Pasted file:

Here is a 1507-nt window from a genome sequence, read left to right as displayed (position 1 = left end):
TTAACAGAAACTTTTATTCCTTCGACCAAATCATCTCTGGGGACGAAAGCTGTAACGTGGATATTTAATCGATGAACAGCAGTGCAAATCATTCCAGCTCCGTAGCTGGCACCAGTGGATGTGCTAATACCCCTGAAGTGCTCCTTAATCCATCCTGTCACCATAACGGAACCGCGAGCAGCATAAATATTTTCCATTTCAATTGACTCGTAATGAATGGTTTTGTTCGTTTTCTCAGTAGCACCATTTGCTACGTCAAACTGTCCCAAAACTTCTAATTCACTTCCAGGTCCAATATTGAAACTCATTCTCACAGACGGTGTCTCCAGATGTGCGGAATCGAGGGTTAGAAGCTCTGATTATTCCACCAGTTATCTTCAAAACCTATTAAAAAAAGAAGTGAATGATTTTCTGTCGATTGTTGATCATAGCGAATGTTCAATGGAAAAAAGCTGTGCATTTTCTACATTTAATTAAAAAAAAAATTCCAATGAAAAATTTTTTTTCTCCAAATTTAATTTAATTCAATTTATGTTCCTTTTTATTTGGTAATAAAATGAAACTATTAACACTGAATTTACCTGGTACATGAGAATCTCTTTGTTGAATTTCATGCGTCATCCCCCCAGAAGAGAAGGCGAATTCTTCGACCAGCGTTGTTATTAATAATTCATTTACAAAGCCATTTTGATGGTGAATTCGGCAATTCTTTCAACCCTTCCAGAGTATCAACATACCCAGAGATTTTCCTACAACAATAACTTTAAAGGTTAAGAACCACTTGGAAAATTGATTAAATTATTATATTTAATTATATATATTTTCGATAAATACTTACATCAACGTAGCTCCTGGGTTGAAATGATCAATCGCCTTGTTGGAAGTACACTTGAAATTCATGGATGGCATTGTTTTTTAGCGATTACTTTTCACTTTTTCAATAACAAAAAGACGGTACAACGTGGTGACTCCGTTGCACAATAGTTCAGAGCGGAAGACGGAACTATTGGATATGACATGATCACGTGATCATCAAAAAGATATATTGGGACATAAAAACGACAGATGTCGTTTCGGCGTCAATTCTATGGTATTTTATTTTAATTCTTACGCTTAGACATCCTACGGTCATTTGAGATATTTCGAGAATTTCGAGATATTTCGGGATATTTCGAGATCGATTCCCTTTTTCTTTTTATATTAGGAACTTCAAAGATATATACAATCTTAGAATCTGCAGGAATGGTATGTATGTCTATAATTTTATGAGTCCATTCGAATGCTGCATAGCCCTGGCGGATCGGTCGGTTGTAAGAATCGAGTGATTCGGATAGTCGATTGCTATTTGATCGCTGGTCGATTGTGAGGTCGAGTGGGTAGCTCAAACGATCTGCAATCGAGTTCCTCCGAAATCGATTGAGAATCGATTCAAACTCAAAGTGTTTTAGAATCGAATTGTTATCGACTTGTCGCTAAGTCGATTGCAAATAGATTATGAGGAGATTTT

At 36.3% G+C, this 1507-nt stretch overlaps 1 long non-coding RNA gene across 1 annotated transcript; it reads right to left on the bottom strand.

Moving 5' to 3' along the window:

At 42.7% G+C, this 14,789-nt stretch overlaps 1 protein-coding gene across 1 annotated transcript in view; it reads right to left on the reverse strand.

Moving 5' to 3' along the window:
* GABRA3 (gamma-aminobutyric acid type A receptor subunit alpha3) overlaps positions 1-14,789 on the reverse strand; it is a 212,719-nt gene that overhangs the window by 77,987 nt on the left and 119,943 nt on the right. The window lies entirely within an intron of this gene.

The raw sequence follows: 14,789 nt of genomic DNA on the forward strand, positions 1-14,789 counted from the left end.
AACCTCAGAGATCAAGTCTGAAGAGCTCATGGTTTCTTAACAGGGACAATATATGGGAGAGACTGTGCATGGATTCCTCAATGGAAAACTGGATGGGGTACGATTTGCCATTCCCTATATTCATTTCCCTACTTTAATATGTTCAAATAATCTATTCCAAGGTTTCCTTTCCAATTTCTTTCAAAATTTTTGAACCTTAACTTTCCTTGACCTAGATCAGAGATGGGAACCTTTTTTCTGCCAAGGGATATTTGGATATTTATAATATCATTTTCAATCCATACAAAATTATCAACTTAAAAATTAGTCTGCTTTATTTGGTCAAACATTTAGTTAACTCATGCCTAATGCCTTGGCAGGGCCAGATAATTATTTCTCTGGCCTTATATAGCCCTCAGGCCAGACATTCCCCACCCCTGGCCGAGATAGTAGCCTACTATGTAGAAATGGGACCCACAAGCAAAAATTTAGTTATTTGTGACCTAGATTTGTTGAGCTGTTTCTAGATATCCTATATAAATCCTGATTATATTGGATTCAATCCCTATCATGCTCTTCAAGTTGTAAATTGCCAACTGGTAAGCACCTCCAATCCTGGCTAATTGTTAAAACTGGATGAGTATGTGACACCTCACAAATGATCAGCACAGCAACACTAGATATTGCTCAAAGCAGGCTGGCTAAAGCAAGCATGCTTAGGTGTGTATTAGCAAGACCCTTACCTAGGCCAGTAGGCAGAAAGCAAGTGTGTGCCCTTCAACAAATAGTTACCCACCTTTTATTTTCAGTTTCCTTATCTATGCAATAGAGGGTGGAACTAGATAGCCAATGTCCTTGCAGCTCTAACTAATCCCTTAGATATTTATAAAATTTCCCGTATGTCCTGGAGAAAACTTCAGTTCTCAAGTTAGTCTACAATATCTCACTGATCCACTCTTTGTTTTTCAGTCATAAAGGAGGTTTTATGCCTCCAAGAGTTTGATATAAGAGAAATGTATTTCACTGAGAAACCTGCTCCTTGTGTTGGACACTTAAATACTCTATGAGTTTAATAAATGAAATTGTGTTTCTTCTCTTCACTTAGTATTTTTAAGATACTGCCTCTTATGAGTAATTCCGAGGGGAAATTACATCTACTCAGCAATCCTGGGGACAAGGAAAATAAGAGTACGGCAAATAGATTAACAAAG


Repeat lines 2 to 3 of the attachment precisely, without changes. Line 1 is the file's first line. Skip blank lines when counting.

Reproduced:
TTAACAGAAACTTTTATTCCTTCGACCAAATCATCTCTGGGGACGAAAGCTGTAACGTGGATATTTAATCGATGAACAGCAGTGCAAATCATTCCAGCTCCGTAGCTGGCACCAGTGGATGTGCTAATACCCCTGAAGTGCTCCTTAATCCATCCTGTCACCATAACGGAACCGCGAGCAGCATAAATATTTTCCATTTCAATTGACTCGTAATGAATGGTTTTGTTCGTTTTCTCAGTAGCACCATTTGCTACGTCAAACTGTCCCAAAACTTCTAATTCACTTCCAGGTCCAATATTGAAACTCATTCTCACAGACGGTGTCTCCAGATGTGCGGAATCGAGGGTTAGAAGCTCTGATTATTCCACCAGTTATCTTCAAAACCTATTAAAAAAAGAAGTGAATGATTTTCTGTCGATTGTTGATCATAGCGAATGTTCAATGGAAAAAAGCTGTGCATTTTCTACATTTAATTAAAAAAAAAATTCCAATGAAAAATTTTTTTTCTCCAAATTTAATTTAATTCAATTTATGTTCCTTTTTATTTGGTAATAAAATGAAACTATTAACACTGAATTTACCTGGTACATGAGAATCTCTTTGTTGAATTTCATGCGTCATCCCCCCAGAAGAGAAGGCGAATTCTTCGACCAGCGTTGTTATTAATAATTCATTTACAAAGCCATTTTGATGGTGAATTCGGCAATTCTTTCAACCCTTCCAGAGTATCAACATACCCAGAGATTTTCCTACAACAATAACTTTAAAGGTTAAGAACCACTTGGAAAATTGATTAAATTATTATATTTAATTATATATATTTTCGATAAATACTTACATCAACGTAGCTCCTGGGTTGAAATGATCAATCGCCTTGTTGGAAGTACACTTGAAATTCATGGATGGCATTGTTTTTTAGCGATTACTTTTCACTTTTTCAATAACAAAAAGACGGTACAACGTGGTGACTCCGTTGCACAATAGTTCAGAGCGGAAGACGGAACTATTGGATATGACATGATCACGTGATCATCAAAAAGATATATTGGGACATAAAAACGACAGATGTCGTTTCGGCGTCAATTCTATGGTATTTTATTTTAATTCTTACGCTTAGACATCCTACGGTCATTTGAGATATTTCGAGAATTTCGAGATATTTCGGGATATTTCGAGATCGATTCCCTTTTTCTTTTTATATTAGGAACTTCAAAGATATATACAATCTTAGAATCTGCAGGAATGGTATGTATGTCTATAATTTTATGAGTCCATTCGAATGCTGCATAGCCCTGGCGGATCGGTCGGTTGTAAGAATCGAGTGATTCGGATAGTCGATTGCTATTTGATCGCTGGTCGATTGTGAGGTCGAGTGGGTAGCTCAAACGATCTGCAATCGAGTTCCTCCGAAATCGATTGAGAATCGATTCAAACTCAAAGTGTTTTAGAATCGAATTGTTATCGACTTGTCGCTAAGTCGATTGCAAATAGATTATGAGGAGATTTT

At 36.3% G+C, this 1507-nt stretch overlaps 1 long non-coding RNA gene across 1 annotated transcript; it reads right to left on the bottom strand.